Building the Perfect Computer

November 24, 2012

I was about to call this post ‘Building the Perfect Operating System’ but not only would that alienate every person I want to read this, it would also be misleading, as in this case the operating system in question is purely a means to an end.

The post is inspired by reading an article on Genius (turns out I’m not one ;-)), which asserted that Steve Jobs was the latest in a timeline which stretched through Aristotle, Galileo, Newton, Edison and Einstein. This labelling of Jobs as a genius is something that doesn’t sit right with me. Surely he was a salesman, a businessman, a leader with a keen eye for the market? He’s sometimes labelled as an inventor, and yet Steve Wozniak is identified as the engineer in early Apple, while Jony Ive seems to get plenty of credit for the iconic Apple designs since the late 1990s.

So I set out on a Google-trek to find out what Steve Jobs’ achievements were, in the most direct sense. Turns out: very little, but he did have a skill, which was the ability to:

  1. Bully people into producing design after design after design, even when the first one was fine;
  2. Choose the very best from all the choices he now had, and perhaps tweak it for final refinements

So while he could not engineer a new product on his own (this was not the nature of his Grand Vision), he could extract the very best from people, even if he had to be a bastard while going about it. It was the hundreds of choices he made, and the demands he put on his engineers and designers, which made the Macintosh and the many iDevices the popular products they are.

The main problem I have with these devices, though, is that they are closed. But this was not because Jobs wanted full control, and a captive audience. It was because he had, in his own mind, created the Perfect Product. It’s well known that the iPhone and iPad developed from Jobs’ dissatisfaction with the way phones and tablets were developing. He set out to perfect these types of devices, and so why bother creating more than one of them at a time? And why allow people to mess with it, if it was perfect already?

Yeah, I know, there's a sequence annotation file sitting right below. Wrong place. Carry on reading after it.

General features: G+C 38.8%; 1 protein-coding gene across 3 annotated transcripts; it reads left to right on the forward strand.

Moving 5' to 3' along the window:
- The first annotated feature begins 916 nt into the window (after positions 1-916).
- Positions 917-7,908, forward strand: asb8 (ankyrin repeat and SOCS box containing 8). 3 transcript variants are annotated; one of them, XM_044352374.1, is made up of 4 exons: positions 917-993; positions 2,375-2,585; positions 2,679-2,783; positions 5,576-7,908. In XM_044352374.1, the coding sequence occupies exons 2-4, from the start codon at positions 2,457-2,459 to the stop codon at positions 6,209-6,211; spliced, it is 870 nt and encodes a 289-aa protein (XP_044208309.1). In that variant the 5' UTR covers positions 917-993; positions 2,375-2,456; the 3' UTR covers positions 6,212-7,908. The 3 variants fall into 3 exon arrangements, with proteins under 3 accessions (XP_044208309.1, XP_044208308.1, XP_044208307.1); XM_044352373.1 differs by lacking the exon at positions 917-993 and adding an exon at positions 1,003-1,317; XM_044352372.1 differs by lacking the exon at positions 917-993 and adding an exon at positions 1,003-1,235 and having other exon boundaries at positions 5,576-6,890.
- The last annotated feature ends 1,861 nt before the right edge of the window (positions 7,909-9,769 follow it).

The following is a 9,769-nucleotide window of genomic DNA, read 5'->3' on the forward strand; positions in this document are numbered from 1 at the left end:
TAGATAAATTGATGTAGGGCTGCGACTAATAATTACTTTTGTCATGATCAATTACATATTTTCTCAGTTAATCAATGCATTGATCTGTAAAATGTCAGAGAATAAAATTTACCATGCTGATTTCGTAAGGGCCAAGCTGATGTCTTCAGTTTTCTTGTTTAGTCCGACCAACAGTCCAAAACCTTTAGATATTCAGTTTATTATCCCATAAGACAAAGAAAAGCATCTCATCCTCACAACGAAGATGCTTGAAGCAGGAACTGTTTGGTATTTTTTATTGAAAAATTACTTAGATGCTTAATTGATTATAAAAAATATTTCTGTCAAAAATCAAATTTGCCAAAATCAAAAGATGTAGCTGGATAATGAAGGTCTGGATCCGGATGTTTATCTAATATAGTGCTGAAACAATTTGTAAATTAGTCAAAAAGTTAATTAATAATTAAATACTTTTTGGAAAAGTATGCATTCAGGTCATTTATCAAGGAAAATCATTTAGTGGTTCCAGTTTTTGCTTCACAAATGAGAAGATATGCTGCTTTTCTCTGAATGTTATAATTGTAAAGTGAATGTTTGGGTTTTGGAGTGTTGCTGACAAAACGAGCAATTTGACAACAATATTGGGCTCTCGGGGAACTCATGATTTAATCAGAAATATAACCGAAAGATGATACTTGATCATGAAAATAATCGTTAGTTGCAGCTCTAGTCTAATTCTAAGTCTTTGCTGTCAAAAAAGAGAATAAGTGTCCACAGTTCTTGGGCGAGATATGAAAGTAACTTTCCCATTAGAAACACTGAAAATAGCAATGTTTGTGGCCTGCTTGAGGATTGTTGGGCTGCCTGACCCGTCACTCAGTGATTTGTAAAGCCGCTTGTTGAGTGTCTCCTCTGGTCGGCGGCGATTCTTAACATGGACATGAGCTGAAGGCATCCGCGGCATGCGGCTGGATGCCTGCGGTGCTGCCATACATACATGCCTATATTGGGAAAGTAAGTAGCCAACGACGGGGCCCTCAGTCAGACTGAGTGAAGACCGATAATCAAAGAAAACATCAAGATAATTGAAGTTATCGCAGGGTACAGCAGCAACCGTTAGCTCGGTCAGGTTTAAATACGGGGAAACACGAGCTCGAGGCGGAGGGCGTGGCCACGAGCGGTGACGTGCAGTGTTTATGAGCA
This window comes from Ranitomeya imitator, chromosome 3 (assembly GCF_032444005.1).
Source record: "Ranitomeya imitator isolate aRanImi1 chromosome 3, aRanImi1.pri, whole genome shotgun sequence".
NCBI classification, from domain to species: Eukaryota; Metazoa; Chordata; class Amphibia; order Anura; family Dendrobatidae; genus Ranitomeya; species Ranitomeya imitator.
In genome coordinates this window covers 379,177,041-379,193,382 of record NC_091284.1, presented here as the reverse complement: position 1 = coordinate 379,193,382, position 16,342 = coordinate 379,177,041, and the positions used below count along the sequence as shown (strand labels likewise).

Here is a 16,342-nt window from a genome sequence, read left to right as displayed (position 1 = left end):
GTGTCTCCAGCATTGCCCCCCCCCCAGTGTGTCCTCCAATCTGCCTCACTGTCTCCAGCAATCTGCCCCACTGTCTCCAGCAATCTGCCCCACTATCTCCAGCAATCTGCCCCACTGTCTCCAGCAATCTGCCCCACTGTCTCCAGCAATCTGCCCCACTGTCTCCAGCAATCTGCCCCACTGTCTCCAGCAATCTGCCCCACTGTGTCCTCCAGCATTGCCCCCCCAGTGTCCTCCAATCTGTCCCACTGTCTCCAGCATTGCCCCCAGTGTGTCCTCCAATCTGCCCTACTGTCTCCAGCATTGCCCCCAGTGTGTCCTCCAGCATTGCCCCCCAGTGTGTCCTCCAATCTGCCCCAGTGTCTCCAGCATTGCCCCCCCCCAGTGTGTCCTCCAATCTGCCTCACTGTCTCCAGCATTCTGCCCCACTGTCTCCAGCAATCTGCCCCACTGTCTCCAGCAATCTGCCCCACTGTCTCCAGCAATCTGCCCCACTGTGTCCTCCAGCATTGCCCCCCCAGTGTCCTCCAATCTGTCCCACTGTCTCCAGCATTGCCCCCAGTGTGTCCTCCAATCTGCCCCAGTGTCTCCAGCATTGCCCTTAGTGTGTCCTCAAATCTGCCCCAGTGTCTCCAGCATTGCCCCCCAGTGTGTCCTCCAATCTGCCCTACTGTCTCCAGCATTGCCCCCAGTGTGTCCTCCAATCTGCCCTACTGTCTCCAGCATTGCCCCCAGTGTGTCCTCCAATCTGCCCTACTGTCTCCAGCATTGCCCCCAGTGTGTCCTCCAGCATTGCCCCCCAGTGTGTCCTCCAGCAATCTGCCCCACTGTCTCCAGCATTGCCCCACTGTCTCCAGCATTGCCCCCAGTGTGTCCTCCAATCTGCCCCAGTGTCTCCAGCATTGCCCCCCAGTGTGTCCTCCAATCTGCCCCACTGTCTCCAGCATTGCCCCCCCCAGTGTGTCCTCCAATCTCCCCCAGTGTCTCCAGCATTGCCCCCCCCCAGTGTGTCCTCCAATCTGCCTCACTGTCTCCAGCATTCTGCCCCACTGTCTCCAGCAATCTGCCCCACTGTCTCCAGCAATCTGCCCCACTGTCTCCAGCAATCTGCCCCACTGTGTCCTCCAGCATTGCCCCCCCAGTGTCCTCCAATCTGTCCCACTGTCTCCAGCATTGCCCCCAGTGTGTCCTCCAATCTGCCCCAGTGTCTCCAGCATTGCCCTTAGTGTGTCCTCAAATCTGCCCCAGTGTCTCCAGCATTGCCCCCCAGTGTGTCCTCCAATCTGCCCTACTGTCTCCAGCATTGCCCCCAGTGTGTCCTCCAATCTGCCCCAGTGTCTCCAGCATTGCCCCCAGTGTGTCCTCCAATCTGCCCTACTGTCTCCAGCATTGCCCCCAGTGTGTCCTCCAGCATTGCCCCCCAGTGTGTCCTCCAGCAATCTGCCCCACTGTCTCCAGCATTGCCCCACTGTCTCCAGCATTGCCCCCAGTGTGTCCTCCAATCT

Open and Perfect

The Free and Open Source Software (FOSS) way is different. It recognises that what is perfect for you is not perfect for me, and vice versa. It states that a user must be allowed the ability to tweak, change and adapt a program to her needs.

This makes perfect sense to another engineer, but a lot less sense to a non-engineer. For someone who does not program, what difference does it make? Despite not being an engineer myself, I recognise the difference, in that I know that the development process has its advantages, even to me as an end-user.

But there lies the difficulty for Linux distributions such as Ubuntu which strive for mainstream (non-engineer) acceptance. They first must run the gauntlet of the early-adopting, Linux-using engineering class, and any attempt to create a Perfect, no-need-to-tweak system attracts howls of derision and accusations of restriction and selling out.

A Perfect and Open home computer would therefore have to be tweakable, but can it be created so perfectly that no one would want or need to? Could we then dispense with the buttons and sliders which create options and potential confusion at the same time?

Usability etc

What’s needed in a home computer is a minimum of fuss to allow maximum productivity. As much as I like Linux, the two things which have reduced my ability to Do Stuff are:

  1. Getting my damn software and hardware to work the way I like it;
  2. Tweaking the hundreds of options which an open platform allows.

I know I can steer clear of options, but it’s just so hard! 🙂 In the short time that I used a Mac (iBook) I realised after a while that I never changed any settings, which is totally unlike me. I then realised that there was little to change, and what was changeable was already set up in the best way.

So if we approach a lack of buttons and sliders from the point of view that such minimalism increases usability, and if we can create the Perfect Device so that such gizmos are unnecessary (as I believe Apple have), then surely this is a good thing! And this especially applies in the FOSS world, where the ultimate tweak is available: the ability to switch distributions altogether.

So, with a nihilistic frame of mind which says ‘make it perfect and damn the critics’, how do we go about creating the Perfect Device, inspired by the example of Steve Jobs, who probably wasn’t a genius?

I think I’ll go into that in the next post.